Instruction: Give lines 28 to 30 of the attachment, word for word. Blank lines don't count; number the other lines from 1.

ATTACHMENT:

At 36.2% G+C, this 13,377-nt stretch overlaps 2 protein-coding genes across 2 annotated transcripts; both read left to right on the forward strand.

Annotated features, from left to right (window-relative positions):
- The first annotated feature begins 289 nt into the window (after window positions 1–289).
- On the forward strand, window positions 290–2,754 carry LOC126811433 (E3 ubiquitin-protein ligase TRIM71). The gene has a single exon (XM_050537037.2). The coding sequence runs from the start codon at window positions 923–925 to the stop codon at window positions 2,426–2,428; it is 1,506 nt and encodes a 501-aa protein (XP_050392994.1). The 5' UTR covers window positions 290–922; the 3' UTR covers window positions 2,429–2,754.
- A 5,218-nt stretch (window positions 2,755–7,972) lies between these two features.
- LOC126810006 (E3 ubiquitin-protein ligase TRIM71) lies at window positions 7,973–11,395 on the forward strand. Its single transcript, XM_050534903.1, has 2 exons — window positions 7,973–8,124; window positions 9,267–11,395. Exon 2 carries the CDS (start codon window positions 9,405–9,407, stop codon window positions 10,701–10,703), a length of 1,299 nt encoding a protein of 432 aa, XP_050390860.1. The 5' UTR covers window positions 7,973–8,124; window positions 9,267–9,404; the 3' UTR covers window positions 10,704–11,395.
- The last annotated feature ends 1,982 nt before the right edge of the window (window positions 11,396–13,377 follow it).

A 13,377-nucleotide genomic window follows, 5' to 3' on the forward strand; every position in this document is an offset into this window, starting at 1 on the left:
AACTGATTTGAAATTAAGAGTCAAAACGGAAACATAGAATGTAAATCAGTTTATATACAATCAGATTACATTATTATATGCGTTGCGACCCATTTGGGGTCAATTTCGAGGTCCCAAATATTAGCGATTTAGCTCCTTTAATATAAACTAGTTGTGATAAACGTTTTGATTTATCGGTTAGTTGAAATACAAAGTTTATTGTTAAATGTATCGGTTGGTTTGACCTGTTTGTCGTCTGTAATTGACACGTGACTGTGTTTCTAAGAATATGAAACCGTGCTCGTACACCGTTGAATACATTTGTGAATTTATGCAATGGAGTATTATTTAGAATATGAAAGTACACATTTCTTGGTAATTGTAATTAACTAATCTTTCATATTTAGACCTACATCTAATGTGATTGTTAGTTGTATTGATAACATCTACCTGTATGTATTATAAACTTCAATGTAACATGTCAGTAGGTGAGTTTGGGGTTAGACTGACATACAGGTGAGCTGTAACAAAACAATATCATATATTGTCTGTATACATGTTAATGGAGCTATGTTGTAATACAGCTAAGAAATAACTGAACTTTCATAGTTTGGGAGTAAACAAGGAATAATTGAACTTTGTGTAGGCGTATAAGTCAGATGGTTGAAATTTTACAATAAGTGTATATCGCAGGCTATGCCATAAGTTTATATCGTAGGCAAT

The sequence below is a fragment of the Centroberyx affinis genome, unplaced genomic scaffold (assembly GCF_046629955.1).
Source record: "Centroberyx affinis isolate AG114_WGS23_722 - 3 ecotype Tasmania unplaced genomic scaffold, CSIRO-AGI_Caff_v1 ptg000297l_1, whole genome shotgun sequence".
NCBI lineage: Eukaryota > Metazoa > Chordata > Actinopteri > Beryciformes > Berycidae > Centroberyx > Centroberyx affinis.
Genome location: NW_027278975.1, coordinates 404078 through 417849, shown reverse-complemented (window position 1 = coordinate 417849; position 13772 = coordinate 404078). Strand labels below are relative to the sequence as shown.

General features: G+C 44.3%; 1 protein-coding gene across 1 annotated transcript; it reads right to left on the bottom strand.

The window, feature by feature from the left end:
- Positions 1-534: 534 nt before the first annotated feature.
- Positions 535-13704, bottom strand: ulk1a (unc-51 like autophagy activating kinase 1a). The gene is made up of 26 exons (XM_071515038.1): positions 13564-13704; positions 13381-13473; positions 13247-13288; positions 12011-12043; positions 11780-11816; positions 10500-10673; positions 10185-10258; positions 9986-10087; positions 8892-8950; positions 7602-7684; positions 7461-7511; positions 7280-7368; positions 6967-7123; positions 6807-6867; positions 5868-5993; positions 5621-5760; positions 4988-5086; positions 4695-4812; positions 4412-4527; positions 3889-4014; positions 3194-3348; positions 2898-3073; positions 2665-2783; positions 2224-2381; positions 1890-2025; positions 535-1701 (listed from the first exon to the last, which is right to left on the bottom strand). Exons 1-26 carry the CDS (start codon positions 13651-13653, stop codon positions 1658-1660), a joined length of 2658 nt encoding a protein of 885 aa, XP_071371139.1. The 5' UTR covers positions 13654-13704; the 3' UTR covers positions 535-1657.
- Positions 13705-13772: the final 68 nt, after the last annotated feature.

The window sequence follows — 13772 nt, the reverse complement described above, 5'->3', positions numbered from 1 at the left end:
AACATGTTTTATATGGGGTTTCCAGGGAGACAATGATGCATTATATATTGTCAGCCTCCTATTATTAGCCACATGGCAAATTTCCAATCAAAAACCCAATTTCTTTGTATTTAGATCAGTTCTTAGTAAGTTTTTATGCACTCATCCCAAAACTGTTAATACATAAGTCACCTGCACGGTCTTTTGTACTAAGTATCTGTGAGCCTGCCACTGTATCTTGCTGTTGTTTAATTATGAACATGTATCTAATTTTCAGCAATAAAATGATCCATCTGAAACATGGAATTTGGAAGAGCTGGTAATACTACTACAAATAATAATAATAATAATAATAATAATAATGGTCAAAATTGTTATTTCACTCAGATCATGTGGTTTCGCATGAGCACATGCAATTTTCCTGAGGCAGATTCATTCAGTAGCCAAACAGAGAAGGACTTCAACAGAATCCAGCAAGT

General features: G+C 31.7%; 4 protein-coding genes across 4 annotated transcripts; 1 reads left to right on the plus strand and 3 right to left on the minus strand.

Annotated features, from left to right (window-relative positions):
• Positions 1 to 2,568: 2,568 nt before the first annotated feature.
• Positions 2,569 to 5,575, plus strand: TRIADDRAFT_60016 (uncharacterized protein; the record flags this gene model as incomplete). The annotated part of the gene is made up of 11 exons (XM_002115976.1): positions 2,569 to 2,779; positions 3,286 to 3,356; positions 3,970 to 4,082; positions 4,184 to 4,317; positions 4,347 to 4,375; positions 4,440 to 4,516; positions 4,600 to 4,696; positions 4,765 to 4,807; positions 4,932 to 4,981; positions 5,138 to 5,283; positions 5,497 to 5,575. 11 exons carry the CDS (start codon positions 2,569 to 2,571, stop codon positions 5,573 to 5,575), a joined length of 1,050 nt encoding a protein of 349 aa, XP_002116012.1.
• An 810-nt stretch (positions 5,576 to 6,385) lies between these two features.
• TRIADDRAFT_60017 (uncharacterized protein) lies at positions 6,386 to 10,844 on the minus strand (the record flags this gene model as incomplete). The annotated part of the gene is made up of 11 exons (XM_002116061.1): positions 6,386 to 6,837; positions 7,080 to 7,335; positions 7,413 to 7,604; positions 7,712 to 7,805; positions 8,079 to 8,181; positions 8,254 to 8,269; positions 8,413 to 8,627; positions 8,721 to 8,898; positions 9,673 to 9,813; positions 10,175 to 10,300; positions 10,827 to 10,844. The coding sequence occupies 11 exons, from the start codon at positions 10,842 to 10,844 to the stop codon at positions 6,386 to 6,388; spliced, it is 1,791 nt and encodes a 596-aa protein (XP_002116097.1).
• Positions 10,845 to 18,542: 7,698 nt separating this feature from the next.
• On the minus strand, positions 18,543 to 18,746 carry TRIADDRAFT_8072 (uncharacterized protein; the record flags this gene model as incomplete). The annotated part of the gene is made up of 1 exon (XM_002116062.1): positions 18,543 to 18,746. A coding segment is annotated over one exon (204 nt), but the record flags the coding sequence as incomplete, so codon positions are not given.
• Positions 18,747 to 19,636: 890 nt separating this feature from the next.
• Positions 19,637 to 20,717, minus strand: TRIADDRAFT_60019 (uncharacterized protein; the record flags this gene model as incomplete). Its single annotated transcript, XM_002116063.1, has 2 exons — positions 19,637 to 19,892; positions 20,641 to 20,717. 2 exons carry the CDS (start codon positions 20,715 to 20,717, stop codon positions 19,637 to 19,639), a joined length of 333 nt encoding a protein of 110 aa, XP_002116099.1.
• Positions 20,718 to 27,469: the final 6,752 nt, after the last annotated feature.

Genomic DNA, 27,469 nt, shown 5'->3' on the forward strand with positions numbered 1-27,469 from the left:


• On the minus strand, positions 18,543 to 18,746 carry TRIADDRAFT_8072 (uncharacterized protein; the record flags this gene model as incomplete). The annotated part of the gene is made up of 1 exon (XM_002116062.1): positions 18,543 to 18,746. A coding segment is annotated over one exon (204 nt), but the record flags the coding sequence as incomplete, so codon positions are not given.
• Positions 18,747 to 19,636: 890 nt separating this feature from the next.
• Positions 19,637 to 20,717, minus strand: TRIADDRAFT_60019 (uncharacterized protein; the record flags this gene model as incomplete). Its single annotated transcript, XM_002116063.1, has 2 exons — positions 19,637 to 19,892; positions 20,641 to 20,717. 2 exons carry the CDS (start codon positions 20,715 to 20,717, stop codon positions 19,637 to 19,639), a joined length of 333 nt encoding a protein of 110 aa, XP_002116099.1.